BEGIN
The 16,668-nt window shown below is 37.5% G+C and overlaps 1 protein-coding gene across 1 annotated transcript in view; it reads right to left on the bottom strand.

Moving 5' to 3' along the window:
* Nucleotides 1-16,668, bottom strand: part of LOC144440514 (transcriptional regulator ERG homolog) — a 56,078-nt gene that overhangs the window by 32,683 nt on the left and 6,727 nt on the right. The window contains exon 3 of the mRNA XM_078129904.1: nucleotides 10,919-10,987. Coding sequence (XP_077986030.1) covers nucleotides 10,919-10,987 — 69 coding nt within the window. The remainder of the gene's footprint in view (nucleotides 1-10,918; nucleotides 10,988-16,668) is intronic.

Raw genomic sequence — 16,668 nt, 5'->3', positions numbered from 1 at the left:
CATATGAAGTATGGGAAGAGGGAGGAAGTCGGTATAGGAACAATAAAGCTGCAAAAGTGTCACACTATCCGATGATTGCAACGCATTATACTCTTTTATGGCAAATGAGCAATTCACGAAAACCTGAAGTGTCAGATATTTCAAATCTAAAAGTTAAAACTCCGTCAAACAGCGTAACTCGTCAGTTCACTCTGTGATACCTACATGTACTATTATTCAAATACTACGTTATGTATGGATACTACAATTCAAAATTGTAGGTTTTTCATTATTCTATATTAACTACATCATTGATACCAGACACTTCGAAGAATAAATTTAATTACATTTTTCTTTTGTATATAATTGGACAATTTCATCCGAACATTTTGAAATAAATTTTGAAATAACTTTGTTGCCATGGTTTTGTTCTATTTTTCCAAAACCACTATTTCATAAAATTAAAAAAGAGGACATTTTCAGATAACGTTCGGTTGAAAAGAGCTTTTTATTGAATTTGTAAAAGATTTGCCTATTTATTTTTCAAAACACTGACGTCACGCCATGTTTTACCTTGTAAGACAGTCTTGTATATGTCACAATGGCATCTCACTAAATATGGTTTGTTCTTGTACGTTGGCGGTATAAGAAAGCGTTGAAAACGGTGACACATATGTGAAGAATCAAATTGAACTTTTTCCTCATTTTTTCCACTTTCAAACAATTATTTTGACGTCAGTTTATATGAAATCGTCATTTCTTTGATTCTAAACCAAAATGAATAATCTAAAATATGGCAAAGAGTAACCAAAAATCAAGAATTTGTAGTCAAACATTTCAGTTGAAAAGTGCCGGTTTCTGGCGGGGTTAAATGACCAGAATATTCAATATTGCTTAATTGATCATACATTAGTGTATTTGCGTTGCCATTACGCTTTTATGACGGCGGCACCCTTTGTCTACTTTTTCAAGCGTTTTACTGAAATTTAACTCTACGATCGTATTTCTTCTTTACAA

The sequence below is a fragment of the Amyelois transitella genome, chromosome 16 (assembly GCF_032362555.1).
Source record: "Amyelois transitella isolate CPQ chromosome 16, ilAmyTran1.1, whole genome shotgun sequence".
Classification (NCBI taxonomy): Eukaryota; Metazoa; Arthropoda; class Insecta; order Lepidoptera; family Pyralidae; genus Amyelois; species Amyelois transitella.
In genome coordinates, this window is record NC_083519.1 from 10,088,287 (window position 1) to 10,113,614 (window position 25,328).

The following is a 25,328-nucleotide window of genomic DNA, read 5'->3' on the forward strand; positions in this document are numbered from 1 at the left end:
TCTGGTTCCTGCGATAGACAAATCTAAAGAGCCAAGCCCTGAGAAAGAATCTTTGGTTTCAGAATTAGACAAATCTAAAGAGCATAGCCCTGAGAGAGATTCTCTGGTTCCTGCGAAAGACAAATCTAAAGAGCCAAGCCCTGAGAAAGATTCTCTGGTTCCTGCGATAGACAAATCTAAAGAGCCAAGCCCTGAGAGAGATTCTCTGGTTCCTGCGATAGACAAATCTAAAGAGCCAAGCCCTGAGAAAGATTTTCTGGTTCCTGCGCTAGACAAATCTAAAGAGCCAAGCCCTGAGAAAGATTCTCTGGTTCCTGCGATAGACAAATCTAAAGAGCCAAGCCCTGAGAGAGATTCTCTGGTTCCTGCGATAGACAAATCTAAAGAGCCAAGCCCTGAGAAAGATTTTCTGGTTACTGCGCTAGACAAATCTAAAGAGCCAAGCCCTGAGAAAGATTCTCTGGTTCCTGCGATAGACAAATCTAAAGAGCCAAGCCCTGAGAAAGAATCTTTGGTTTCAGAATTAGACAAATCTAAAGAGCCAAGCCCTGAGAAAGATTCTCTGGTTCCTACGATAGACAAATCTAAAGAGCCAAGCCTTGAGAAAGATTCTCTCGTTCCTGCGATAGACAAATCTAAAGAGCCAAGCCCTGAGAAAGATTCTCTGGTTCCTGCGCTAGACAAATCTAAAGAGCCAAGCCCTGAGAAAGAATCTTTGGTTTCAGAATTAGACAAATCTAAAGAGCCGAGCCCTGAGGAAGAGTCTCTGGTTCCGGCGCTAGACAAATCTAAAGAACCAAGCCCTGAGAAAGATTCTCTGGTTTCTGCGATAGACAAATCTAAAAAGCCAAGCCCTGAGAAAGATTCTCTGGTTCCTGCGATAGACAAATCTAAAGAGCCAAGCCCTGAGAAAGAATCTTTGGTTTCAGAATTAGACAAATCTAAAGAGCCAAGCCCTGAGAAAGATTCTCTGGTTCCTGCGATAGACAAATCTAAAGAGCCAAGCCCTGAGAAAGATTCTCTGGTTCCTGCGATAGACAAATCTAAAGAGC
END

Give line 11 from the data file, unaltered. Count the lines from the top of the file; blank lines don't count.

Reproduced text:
TCTGGTTCCTGCGATAGACAAATCTAAAGAGCCAAGCCCTGAGAAAGAATCTTTGGTTTCAGAATTAGACAAATCTAAAGAGCATAGCCCTGAGAGAGATTCTCTGGTTCCTGCGAAAGACAAATCTAAAGAGCCAAGCCCTGAGAAAGATTCTCTGGTTCCTGCGATAGACAAATCTAAAGAGCCAAGCCCTGAGAGAGATTCTCTGGTTCCTGCGATAGACAAATCTAAAGAGCCAAGCCCTGAGAAAGATTTTCTGGTTCCTGCGCTAGACAAATCTAAAGAGCCAAGCCCTGAGAAAGATTCTCTGGTTCCTGCGATAGACAAATCTAAAGAGCCAAGCCCTGAGAGAGATTCTCTGGTTCCTGCGATAGACAAATCTAAAGAGCCAAGCCCTGAGAAAGATTTTCTGGTTACTGCGCTAGACAAATCTAAAGAGCCAAGCCCTGAGAAAGATTCTCTGGTTCCTGCGATAGACAAATCTAAAGAGCCAAGCCCTGAGAAAGAATCTTTGGTTTCAGAATTAGACAAATCTAAAGAGCCAAGCCCTGAGAAAGATTCTCTGGTTCCTACGATAGACAAATCTAAAGAGCCAAGCCTTGAGAAAGATTCTCTCGTTCCTGCGATAGACAAATCTAAAGAGCCAAGCCCTGAGAAAGATTCTCTGGTTCCTGCGCTAGACAAATCTAAAGAGCCAAGCCCTGAGAAAGAATCTTTGGTTTCAGAATTAGACAAATCTAAAGAGCCGAGCCCTGAGGAAGAGTCTCTGGTTCCGGCGCTAGACAAATCTAAAGAACCAAGCCCTGAGAAAGATTCTCTGGTTTCTGCGATAGACAAATCTAAAAAGCCAAGCCCTGAGAAAGATTCTCTGGTTCCTGCGATAGACAAATCTAAAGAGCCAAGCCCTGAGAAAGAATCTTTGGTTTCAGAATTAGACAAATCTAAAGAGCCAAGCCCTGAGAAAGATTCTCTGGTTCCTGCGATAGACAAATCTAAAGAGCCAAGCCCTGAGAAAGATTCTCTGGTTCCTGCGATAGACAAATCTAAAGAGC